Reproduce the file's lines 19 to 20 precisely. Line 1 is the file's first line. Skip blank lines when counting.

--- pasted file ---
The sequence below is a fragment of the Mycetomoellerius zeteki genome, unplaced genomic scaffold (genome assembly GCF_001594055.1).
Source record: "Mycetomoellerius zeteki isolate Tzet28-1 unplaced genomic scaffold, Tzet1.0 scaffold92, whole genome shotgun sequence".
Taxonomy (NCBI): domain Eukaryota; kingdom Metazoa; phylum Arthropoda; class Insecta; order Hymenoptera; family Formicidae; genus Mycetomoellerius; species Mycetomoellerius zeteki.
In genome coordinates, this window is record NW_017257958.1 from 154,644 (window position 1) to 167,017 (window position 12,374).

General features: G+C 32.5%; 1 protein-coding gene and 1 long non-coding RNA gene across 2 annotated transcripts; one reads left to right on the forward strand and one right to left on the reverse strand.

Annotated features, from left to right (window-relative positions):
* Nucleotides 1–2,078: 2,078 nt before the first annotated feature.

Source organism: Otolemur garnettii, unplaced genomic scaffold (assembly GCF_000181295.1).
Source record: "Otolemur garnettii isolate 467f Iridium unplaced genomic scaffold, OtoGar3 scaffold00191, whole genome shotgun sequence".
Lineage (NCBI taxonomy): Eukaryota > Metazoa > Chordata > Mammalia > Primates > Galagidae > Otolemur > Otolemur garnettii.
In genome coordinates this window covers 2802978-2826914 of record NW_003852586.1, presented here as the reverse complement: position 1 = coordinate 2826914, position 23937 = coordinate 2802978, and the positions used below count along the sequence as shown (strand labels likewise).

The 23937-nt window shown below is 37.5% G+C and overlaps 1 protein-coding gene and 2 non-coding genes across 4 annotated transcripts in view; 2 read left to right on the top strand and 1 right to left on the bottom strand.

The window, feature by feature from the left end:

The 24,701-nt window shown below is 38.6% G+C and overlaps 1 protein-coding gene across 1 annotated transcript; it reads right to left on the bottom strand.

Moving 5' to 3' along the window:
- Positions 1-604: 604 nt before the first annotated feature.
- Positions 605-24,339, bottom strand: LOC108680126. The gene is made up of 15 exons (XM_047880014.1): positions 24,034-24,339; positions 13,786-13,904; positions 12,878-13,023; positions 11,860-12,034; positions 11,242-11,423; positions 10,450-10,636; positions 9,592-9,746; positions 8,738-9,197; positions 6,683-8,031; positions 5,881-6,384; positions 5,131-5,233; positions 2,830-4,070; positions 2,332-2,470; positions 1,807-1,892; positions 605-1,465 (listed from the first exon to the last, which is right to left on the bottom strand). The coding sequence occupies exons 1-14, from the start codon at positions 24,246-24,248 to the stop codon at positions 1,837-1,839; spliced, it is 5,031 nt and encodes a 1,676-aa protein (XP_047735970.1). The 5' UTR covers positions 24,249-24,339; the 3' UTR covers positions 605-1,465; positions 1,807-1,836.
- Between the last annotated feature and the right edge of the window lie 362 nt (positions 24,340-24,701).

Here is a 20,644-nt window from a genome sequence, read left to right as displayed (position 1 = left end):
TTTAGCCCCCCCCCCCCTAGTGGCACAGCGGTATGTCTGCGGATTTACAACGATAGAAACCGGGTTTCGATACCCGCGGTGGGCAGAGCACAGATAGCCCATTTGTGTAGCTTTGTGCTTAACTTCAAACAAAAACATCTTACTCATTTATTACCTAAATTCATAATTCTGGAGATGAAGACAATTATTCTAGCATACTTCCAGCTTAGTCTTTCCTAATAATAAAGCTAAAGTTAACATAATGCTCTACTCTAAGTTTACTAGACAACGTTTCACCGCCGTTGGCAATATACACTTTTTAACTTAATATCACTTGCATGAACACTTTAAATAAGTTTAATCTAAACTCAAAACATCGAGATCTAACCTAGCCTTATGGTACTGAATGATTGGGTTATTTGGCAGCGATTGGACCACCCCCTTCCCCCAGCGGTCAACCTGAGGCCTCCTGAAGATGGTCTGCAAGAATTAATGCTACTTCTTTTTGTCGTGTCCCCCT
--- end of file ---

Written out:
Here is a 20,644-nt window from a genome sequence, read left to right as displayed (position 1 = left end):
TTTAGCCCCCCCCCCCCTAGTGGCACAGCGGTATGTCTGCGGATTTACAACGATAGAAACCGGGTTTCGATACCCGCGGTGGGCAGAGCACAGATAGCCCATTTGTGTAGCTTTGTGCTTAACTTCAAACAAAAACATCTTACTCATTTATTACCTAAATTCATAATTCTGGAGATGAAGACAATTATTCTAGCATACTTCCAGCTTAGTCTTTCCTAATAATAAAGCTAAAGTTAACATAATGCTCTACTCTAAGTTTACTAGACAACGTTTCACCGCCGTTGGCAATATACACTTTTTAACTTAATATCACTTGCATGAACACTTTAAATAAGTTTAATCTAAACTCAAAACATCGAGATCTAACCTAGCCTTATGGTACTGAATGATTGGGTTATTTGGCAGCGATTGGACCACCCCCTTCCCCCAGCGGTCAACCTGAGGCCTCCTGAAGATGGTCTGCAAGAATTAATGCTACTTCTTTTTGTCGTGTCCCCCT